But Trump won the 2016 election by constantly defying such assumptions, and those plummeting polls are just what may give him the opportunity to do it again.
Trump could be coming close to developing Christie Syndrome. New Jersey Gov. Chris Christie reached record lows in the polls recently at around 15% approval. That is getting precariously close to the margin of error for polling. If he goes any lower, pollsters could just start listing the names of his supporters.
Backed into that corner, Christie responded with the ultimate Italian salute from a beach in Jersey. After the state barred citizens from beaches due to the budget impasse, Christie basked in the sun with his family and then dismissed the anger of his constituents. It became so bad that when Christie recently caught a ball (left handed) at a Mets game and gave the ball to an adorable kid, he was actually booed. Booed. Most politicians have nightmares of such a situation but Christie shows that it can actually be liberating. It is almost impossible to go below 10% because a certain number of polled citizens either love you for being an entertaining car wreck or just mistake you for their favorite singer Meat Loaf.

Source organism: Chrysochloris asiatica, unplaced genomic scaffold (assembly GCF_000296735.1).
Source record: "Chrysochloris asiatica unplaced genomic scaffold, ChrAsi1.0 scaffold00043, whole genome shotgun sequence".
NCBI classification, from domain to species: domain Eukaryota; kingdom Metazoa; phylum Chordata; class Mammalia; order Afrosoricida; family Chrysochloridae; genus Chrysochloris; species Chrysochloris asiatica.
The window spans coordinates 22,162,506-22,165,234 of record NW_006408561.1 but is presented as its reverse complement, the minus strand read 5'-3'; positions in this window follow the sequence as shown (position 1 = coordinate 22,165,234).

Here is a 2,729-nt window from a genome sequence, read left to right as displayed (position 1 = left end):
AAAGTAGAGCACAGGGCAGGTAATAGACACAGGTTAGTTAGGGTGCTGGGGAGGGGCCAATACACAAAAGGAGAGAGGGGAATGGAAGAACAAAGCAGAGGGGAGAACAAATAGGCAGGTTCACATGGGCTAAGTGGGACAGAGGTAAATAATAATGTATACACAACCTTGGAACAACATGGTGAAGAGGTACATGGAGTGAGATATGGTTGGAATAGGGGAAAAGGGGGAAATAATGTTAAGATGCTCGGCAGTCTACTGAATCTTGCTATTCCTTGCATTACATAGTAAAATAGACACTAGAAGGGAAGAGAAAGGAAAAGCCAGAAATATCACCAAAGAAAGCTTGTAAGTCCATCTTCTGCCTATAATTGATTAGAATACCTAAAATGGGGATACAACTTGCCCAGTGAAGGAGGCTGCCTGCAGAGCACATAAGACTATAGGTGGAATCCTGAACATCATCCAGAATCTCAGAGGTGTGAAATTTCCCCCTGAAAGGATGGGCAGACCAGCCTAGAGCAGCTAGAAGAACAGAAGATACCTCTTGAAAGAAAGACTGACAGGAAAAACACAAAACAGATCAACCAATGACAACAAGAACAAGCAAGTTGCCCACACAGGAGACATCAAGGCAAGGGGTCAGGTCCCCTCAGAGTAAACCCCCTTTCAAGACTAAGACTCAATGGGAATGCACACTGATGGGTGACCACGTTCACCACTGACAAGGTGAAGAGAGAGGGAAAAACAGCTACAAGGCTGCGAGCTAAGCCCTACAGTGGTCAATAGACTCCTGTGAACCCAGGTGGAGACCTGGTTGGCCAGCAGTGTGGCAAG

Trump could reach a Christie stage and conclude that with three years to recover, he has little to lose but much to gain in shutting down the special counsel investigation. Of course, the problem is that the move could hand not one but two houses to the Democrats after the midterm — with a serious threat of impeachment and removal. Yet, that would be then and this is now. Trump might believe that his core of 35%-40% supporters would stick with him, and that’s good enough to keep the GOP in line and even secure the nomination for a second term.
So there is the doomsday scenario based on mutually assured destruction. All doomsday scenarios are based on the belief that despite the horrific losses, you will be one most likely to crawl out of the radioactive wreckage. In other words, the last guy standing wins.
Jonathan Turley, the Shapiro Professor of Public Interest Law at George Washington University, is a member of USA TODAY’s Board of Contributors. Follow him on Twitter: @JonathanTurley